For Super League players to be given a chance in the NRL they have to be at the top of their game. The likes of Sam Tomkins, Joe Burgess, Dan Sarginson and Joe Wardle are some of the most recent players to have tried their hand in Australia's elite competition. However, all four came back to Britain with their tail between their legs after failing to hit the form that had earned them an NRL contract in the first place. It is no surprise either that three out of these four - although Wardle actually began his career as a centre - are backs.

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In contrast, those that have settled in Australia and played out a great deal of their career in the NRL - such as Sam, George and Tom Burgess, Gareth Ellis, Adrian Morley, Elliott Whitehead and Josh Hodgson - tend to find their home in the forward pack.

But, why is it that forwards take to the Australian game so much easier than backs?

Style of play

Super League is renowned for its more open, expansive style of play as opposed to the more structured Aussie game. This plays into the hands of three-quarters who are often given the ball when the middle men and half-backs chance their arm. Throwing the ball around is a key facet of the British game with long range, spectacular tries becoming more and more common. For example, Wakefield hosted local rivals Castleford on Thursday night in absolutely abysmal conditions, yet, the horrendous weather did not stop Trinity from scoring an incredible try. A pinpoint Liam Finn kick was chased down brilliantly by winger Ben Jones-Bishop - the latter whom ridiculed one of the Sky pundit's opinion that this was not "a game for wingers".

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The decision by Finn to kick was not just a risk given that the ball could easily have slid over the dead ball line, but it was also early in the tackle count. In Australia - where the focus lies on keeping to structures and building pressure - such a move would very rarely be tried. This, along with the fact that NRL sides - even in perfect rugby conditions - seldom slip out of the uniform tactics applied by their head coaches, stifles the back line.

On Friday, South Sydney only looked their thrilling best towards the back end of their game against Canterbury when they threw the ball about in an attempt to claw back the 10-16 deficit. Two tries in the final seven minutes gave the Rabbitohs the win, but it was only when they let loose the shackles that they were able to snatch victory. For 70 minutes of that fixture, the Rabbitohs' back line saw little of the ball. It is no surprise therefore that three-quarters that have gone Down Under such as Tomkins, Burgess and Sarginson appeared quiet in games and that when they did get the ball they were closed down almost immediately.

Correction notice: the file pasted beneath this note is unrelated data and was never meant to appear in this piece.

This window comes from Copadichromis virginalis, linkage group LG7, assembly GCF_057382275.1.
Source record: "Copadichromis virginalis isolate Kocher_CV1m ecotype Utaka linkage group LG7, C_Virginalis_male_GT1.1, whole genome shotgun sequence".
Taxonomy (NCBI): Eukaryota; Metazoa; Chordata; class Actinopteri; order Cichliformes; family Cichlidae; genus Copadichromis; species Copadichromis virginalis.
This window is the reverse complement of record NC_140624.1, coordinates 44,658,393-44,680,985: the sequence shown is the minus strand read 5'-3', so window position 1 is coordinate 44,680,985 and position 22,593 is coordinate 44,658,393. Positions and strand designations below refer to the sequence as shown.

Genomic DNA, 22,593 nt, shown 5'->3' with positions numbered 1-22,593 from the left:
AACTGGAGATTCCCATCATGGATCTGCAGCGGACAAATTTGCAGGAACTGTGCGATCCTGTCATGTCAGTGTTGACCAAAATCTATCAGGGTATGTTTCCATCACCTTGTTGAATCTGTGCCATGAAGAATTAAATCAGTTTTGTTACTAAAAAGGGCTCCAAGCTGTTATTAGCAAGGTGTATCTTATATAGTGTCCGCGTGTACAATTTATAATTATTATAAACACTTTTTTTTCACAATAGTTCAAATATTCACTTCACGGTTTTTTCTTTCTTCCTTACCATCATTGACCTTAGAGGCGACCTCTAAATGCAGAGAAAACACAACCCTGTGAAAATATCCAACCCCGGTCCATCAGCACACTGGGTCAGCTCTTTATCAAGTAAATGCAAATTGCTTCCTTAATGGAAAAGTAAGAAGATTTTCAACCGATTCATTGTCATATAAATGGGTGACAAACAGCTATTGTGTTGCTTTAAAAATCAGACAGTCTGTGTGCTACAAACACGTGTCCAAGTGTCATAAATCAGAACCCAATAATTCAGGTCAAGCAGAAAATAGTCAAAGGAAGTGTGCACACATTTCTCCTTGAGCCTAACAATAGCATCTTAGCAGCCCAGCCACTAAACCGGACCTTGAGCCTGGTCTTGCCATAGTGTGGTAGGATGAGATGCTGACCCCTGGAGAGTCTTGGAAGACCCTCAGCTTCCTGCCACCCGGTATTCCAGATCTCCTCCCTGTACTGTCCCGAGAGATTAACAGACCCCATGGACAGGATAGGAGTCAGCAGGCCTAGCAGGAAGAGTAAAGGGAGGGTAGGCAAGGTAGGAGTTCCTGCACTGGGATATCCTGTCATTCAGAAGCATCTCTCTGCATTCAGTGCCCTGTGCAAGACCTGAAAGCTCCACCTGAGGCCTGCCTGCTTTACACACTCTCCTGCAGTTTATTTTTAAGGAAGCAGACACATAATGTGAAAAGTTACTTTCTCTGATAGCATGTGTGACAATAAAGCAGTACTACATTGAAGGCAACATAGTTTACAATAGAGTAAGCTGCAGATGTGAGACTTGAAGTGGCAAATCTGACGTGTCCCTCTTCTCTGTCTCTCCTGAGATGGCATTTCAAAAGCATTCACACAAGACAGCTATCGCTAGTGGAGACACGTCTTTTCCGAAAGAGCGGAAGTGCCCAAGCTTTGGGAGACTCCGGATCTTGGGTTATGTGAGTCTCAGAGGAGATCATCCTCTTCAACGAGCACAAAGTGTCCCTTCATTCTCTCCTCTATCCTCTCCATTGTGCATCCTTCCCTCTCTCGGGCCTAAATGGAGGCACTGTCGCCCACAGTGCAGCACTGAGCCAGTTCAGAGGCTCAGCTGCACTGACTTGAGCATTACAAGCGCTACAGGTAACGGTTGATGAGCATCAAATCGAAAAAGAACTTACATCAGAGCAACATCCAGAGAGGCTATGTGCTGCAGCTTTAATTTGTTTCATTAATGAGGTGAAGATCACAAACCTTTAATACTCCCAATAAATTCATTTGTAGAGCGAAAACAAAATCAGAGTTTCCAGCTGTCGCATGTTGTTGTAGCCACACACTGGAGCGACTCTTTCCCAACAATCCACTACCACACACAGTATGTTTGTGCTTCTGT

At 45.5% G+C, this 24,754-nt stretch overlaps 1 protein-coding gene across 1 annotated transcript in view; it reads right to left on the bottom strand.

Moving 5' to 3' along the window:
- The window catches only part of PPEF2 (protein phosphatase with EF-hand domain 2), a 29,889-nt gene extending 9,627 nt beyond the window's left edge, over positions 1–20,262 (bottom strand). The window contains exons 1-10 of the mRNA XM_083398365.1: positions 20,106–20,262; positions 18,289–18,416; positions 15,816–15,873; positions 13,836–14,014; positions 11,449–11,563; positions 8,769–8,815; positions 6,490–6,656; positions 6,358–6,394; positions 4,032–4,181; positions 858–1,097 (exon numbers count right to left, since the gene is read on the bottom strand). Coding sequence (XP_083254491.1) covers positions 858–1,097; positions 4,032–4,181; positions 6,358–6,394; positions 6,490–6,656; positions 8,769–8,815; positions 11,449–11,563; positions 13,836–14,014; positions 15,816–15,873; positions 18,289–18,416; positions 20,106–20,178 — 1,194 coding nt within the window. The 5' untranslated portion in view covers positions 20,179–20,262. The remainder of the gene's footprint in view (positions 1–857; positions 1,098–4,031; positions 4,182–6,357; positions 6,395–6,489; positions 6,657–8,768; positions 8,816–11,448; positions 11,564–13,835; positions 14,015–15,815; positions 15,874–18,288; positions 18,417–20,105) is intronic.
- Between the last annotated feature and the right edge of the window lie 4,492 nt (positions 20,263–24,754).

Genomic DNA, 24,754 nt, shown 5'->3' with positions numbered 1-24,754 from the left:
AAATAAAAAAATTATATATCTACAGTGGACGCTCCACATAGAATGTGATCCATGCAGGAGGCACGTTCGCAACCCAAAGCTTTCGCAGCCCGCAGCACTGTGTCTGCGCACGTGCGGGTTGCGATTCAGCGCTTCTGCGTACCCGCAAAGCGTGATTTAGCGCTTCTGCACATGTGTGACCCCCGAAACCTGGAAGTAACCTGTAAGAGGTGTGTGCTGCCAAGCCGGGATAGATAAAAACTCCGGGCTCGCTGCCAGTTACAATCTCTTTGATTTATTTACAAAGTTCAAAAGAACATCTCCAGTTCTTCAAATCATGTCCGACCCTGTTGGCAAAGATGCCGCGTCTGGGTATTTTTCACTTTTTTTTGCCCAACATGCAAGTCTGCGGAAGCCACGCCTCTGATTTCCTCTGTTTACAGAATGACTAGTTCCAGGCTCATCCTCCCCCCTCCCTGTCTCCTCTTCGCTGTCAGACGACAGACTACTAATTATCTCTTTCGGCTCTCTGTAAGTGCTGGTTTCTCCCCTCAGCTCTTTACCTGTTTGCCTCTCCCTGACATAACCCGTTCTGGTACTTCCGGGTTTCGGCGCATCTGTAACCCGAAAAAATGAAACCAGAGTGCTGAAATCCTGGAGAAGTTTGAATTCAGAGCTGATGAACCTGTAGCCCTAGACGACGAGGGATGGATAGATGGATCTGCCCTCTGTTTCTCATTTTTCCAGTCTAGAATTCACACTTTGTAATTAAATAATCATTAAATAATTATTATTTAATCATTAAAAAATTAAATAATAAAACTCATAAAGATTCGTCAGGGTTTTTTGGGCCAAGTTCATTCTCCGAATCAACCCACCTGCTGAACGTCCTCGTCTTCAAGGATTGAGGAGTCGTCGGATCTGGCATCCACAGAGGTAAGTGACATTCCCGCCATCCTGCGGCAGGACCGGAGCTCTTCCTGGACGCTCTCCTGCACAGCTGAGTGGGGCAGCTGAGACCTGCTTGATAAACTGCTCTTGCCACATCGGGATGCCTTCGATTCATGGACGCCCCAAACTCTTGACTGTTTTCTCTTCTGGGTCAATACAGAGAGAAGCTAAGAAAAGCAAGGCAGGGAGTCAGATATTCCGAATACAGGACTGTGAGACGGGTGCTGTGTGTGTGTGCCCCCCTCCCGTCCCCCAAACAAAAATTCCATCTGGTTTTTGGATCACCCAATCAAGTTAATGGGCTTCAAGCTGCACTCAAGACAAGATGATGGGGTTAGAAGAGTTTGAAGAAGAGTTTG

A forward game

Because NRL sides are so determined to, effectively, grind the opposition down via their forward packs, there is just not that space that the likes of Tomkins had previously exploited in Super League. In turn, this style of play also allows forwards to get more involved and hog the limelight in a way that the less forward-orientated Super League does.

The NRL is also mainly defence-focused with more emphasis on slowing the ruck down. Whilst there is an ever-increasing importance placed on the so-called "wrestle" in Super League - the act of trying to place an opponent on his back in the tackle to slow the play the ball down - a lot of NRL teams actually employ wrestling coaches. It is an area that they have tried to pinpoint as a way to dominate the game.

Forwards such as James Graham and Sam Burgess - whom were impressive in Super League - have been able to take their games to the next level because of the importance they have as middle players to win the ruck. And, of course, as two referees officiate a game in the NRL, the fixtures are more closely policed, increasing the significance of winning that forward battle to an even greater extent.

Gap between the top and the bottom

There is also a key difference between the NRL and Super League - the gap between the best teams and the bottom teams is much wider in Britain than Down Under. In the NRL, every team is hard to beat and they are very close to each other, whereas here there's that gap between the top half and the bottom half. Despite the fact that bottom-placed NRL side Newcastle Knights played a game extra than tenth-placed Catalans Dragons in 2017, they had the same points difference at the end of the regular season with minus 220. The same disparity was also true at the top; Castleford Tigers finished the regular season with an astonishing plus 391 points average, Melbourne Storm plus 297, despite Storm playing an extra game than the Tigers.

Though blowout scores are not uncommon in the NRL - indeed, St George thrashed the Gold Coast Titans 8-54 a week ago - they are seen much more in Super League. Whilst the three-quarters in Super League can thrive off this more open, attacking game - particularly those in the top half of the table - the same three-quarters almost have to change the way they play when making the transition in the NRL. Gone are the days of chancing your arm in your own half, instead, the forwards take over, enabling the likes of Graham, Burgess, Whitehead and Hodgson to dominate games.

The argument that those three-quarters that have gone Down Under are just simply not as good as those forwards that have is relevant - Tomkins and Burgess were not in the same league as Ellis and Graham when they moved to Australia. But, they were brilliant in their own back-line positions and starred in the top flight. Even then though, such players were made to look distinctly average in a league where they were not allowed to express themselves as easily in Super League. The way the NRL is played falls into the hands of forwards and it is very difficult for the backs to overcome this.